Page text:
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Basketball-based nonprofit settles into new headquarters | Business

Yves Saintelo has far more than simply building a basketball gym in mind with his latest venture.

The game of basketball played a significant role in developing Saintelo’s work ethic. To him, it’s more than just his favorite game from him — he said it saved his life from him after his father from him died when he was 14.

His playing days are over, but the game is just as much a part of his life as it was in college.

Saintelo has assisted basketball coaching at Norman High School, counseled at Norman North and now teaches physical education at Adams Elementary when he’s not working with Team HQ and training youth.

He and his friends Antoine Newson and Joshua Gibbs co-founded Team HQ in 2020.

But Saintelo noticed early in his role as a mentor of young hoopers that a consistently reliable place to practice and play was needed in Norman. Many of Saintelo’s students were traveling to north Oklahoma City or Edmond just to practice.

With the completion of How Basketball Saved My Life headquarters at 1050 N. University Blvd., youth basketball players in Norman now have a place to develop their skills and scrimmage.

The gym is a brick-and-mortar for his nonprofit and LLC.

The 6,000-square-foot facility holds a basketball court larger than junior high regulation and will soon have five goals, two basketball “shooting guns” for drills, a recovery room and an office space.

Teams first practiced at the new headquarters in April, and Saintelo said he and his fellow coaches can’t believe it’s finally happening.

“I’ve posted about it on Facebook, but I’ve decided to stop doing that and just marvel in silence, but this is a dream come true, and they feel the same way,” Saintelo said.

An official opening event is from 3 to 8 pm June 20. There will be come-and-go activities and the large garage doors will be open on both sides of the gym.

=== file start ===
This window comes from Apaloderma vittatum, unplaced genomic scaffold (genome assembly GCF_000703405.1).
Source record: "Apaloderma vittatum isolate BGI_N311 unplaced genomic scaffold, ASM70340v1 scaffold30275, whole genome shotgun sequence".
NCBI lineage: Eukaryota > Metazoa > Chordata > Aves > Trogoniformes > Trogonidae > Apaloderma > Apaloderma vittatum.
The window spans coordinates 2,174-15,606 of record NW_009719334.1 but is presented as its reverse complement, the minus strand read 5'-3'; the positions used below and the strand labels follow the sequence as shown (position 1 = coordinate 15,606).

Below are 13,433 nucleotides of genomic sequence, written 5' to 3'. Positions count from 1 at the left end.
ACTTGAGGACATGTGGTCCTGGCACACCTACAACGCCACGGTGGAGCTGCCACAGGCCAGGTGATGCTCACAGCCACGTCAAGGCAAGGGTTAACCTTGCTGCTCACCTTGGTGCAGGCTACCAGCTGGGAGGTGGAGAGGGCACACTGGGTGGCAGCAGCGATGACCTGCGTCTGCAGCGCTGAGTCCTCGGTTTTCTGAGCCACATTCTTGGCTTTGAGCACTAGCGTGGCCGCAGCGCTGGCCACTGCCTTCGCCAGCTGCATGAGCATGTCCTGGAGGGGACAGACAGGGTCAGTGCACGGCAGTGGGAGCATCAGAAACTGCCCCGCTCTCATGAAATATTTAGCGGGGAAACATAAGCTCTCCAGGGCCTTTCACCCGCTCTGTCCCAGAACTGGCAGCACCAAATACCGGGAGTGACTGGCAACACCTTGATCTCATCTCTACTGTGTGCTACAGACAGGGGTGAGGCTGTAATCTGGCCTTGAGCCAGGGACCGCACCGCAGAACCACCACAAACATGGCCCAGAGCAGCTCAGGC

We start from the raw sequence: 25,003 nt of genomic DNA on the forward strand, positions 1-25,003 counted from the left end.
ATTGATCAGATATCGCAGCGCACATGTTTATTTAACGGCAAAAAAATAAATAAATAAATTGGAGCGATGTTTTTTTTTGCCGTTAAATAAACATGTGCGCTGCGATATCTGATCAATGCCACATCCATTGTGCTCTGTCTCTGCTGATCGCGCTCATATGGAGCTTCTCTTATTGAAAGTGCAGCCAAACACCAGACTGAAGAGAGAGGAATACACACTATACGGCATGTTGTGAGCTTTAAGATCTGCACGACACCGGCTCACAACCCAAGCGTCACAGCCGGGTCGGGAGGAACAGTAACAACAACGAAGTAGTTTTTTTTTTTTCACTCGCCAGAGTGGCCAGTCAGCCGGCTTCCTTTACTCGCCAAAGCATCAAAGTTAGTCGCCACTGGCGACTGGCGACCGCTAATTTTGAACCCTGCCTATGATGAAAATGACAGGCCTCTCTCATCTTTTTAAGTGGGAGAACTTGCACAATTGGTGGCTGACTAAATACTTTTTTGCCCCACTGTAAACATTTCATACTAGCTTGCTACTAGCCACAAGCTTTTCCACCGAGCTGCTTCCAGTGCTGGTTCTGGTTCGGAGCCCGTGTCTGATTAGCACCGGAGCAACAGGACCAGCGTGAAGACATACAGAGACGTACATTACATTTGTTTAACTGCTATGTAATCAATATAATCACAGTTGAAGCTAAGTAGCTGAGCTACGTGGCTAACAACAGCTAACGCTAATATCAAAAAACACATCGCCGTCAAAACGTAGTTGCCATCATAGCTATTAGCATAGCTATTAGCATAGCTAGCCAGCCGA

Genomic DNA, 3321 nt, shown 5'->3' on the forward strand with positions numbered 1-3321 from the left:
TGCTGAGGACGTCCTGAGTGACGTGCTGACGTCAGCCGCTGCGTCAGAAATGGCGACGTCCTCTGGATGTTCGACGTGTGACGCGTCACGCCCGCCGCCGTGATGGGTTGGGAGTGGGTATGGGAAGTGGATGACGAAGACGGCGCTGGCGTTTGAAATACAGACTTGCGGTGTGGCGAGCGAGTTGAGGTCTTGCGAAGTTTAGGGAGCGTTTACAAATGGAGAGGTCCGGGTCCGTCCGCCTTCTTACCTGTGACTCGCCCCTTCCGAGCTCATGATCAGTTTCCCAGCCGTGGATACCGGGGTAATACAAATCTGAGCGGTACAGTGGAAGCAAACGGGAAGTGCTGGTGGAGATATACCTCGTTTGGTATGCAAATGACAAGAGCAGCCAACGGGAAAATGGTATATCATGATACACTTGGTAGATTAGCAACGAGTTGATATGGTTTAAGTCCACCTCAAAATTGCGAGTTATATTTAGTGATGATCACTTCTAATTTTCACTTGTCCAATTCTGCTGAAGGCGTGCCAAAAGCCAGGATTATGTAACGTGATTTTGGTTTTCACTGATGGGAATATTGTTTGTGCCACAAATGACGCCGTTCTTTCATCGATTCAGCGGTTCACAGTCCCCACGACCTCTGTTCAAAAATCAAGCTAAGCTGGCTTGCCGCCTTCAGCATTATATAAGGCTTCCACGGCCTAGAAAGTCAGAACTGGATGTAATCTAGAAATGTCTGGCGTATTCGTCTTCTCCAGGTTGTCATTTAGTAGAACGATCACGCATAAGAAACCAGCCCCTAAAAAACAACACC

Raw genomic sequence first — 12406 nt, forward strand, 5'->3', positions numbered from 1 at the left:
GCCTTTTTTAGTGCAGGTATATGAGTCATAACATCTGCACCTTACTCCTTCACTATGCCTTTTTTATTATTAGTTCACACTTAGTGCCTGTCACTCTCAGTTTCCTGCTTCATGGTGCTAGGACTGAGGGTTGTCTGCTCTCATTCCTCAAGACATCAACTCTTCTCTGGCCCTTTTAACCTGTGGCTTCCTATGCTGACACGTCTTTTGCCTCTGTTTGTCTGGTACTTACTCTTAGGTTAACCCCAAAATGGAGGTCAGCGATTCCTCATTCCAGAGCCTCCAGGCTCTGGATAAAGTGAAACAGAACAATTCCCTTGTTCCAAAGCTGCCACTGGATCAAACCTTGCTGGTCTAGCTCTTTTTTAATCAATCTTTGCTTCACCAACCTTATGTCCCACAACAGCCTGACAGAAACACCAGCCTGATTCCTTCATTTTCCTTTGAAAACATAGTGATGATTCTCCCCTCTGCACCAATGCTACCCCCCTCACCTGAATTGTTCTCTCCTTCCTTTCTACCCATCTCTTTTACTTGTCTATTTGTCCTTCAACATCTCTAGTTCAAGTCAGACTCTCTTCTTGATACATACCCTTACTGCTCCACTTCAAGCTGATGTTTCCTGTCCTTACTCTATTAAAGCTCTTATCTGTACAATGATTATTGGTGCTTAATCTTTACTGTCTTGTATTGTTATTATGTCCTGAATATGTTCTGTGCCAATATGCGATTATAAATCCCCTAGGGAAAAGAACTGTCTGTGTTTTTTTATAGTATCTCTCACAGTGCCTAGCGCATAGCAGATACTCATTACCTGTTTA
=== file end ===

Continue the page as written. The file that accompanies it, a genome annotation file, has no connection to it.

“I’m doing private and group training and we have a lot of teams practicing here, so we just have to figure out the schedule,” Saintelo said. “I definitely plan on doing camps and clinics to keep servicing the kids.”

Eventually, Saintelo looks to host games and tournament events in the facility.

Saintelo said he wants to create a local movement without barriers, whether that’s proximity or cost. Around a third of the kids in the program receive a scholarship.

Saintelo said they wouldn’t be able to offer scholarships without support from local companies and churches who fill other needs.

He said the Orthopedic Sports Medicine Center’s support makes it possible to provide the scholarships to kids, and Calvary Church and Crosspoint has let them use their gyms.

Saintelo wants to give local youth advantages to succeed in the game of basketball and also teach them that sports is more than wins and losses. The new gym is the most recent step in Saintelo’s efforts to build a basketball community.

“Anyone who doesn’t know where they belong, they get to feel like they do, and it’s so easy to make friends in sports,” Saintelo said. “Kids who maybe just moved to Norman or the state will reach out via email or social media and we get them plugged in — now they have a community.”

He said what he values ​​most is seeing the sense of belonging and accessibility that How Basketball Saved My Life provides kids.

The How Basketball Saved My Life community’s roots are in Norman, but Saintelo hopes it grows to surrounding towns like Noble and Purcell.

“The kids in Noble, Little Ax and Lindsay are having to travel up to Edmond too,” Saintelo said. “We’re just trying to be accessible and hopefully more and more communities will have an opportunity to be [a part of this].”

The basketball club is growing at a rate much faster than Saintelo initially anticipated. He said that’s a good problem to have, but he doesn’t want it to “outgrow itself.”

“I don’t want to be here today and gone tomorrow,” Saintelo said.

To donate to the scholarship fund and find out more about sponsorships and training, visit


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